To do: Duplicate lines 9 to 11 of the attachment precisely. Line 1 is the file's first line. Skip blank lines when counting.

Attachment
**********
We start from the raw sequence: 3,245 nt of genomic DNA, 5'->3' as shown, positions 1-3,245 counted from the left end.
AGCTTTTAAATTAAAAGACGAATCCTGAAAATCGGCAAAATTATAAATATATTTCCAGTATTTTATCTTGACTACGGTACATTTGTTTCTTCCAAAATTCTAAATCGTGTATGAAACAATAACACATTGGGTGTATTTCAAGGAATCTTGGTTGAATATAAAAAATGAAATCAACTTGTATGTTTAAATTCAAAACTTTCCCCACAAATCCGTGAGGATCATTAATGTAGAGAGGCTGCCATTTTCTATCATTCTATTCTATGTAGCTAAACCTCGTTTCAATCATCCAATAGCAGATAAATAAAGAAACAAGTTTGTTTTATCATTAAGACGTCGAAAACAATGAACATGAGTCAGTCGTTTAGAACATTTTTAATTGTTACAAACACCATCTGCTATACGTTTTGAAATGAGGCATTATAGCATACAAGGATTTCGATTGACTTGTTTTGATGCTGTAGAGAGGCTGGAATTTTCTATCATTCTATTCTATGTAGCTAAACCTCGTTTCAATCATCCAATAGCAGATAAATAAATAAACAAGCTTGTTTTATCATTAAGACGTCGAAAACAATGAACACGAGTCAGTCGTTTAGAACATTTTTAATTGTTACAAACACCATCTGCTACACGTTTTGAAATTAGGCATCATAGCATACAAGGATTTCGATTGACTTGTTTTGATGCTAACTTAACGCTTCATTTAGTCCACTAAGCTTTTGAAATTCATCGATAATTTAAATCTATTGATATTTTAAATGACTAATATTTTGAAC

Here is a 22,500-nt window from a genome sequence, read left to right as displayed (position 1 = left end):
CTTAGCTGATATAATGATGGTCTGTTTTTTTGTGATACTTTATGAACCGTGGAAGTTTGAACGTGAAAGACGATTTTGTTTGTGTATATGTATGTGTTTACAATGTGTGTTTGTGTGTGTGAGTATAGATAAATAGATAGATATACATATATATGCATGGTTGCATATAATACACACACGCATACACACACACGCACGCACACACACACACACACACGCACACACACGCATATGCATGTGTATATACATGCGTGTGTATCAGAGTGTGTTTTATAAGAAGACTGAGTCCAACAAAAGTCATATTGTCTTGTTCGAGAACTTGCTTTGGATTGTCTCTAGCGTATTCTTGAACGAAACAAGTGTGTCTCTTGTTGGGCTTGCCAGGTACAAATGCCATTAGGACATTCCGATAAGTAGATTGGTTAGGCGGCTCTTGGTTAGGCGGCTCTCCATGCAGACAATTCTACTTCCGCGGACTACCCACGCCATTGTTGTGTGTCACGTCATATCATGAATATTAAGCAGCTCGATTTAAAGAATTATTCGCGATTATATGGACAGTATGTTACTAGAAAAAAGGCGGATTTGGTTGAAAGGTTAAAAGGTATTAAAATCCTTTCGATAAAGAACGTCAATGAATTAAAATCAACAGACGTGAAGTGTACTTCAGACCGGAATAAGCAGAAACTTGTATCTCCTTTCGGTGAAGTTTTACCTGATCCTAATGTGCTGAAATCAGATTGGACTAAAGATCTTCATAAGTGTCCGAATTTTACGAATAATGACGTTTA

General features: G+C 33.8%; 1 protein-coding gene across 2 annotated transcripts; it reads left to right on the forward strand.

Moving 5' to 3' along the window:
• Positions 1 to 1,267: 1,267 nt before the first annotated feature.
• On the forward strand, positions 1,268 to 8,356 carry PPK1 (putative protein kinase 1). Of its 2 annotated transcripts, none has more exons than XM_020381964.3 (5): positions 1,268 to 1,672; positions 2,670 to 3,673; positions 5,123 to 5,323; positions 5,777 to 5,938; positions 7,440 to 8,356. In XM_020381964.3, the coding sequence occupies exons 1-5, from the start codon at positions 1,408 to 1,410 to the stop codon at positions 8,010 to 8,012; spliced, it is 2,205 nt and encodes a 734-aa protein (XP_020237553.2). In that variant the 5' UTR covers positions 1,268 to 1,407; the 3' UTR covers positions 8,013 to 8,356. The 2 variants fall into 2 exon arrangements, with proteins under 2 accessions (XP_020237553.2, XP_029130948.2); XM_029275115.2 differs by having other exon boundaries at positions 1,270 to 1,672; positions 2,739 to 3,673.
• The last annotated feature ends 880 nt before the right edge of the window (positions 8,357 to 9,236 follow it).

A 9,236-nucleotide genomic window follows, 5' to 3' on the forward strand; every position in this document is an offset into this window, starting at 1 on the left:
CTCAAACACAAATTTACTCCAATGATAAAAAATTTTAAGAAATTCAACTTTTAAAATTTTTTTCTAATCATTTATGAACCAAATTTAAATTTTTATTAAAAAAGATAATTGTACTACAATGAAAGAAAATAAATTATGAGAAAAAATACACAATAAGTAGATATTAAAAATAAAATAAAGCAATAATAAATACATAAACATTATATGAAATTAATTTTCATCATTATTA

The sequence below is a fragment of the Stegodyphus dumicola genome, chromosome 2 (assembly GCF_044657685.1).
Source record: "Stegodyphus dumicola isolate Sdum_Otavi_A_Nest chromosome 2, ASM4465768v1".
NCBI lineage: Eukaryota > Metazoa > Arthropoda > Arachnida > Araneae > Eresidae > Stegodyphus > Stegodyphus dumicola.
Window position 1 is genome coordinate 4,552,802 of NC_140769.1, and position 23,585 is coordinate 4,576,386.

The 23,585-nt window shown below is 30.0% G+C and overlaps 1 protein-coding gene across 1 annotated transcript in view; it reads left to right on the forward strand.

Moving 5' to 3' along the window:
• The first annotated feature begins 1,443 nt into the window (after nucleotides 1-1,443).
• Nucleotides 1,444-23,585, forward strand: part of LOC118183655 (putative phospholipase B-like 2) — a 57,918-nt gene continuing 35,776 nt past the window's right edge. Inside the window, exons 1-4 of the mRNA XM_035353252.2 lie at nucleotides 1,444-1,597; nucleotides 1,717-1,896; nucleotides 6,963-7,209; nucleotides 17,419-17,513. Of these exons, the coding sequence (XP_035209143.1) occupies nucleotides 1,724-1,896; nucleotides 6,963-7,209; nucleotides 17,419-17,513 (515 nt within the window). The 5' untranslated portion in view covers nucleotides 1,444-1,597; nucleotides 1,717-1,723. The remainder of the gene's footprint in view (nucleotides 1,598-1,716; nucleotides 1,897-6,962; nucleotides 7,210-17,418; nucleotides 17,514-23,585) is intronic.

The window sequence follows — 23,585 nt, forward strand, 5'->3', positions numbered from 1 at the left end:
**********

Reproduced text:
• The last annotated feature ends 880 nt before the right edge of the window (positions 8,357 to 9,236 follow it).

A 9,236-nucleotide genomic window follows, 5' to 3' on the forward strand; every position in this document is an offset into this window, starting at 1 on the left:
CTCAAACACAAATTTACTCCAATGATAAAAAATTTTAAGAAATTCAACTTTTAAAATTTTTTTCTAATCATTTATGAACCAAATTTAAATTTTTATTAAAAAAGATAATTGTACTACAATGAAAGAAAATAAATTATGAGAAAAAATACACAATAAGTAGATATTAAAAATAAAATAAAGCAATAATAAATACATAAACATTATATGAAATTAATTTTCATCATTATTA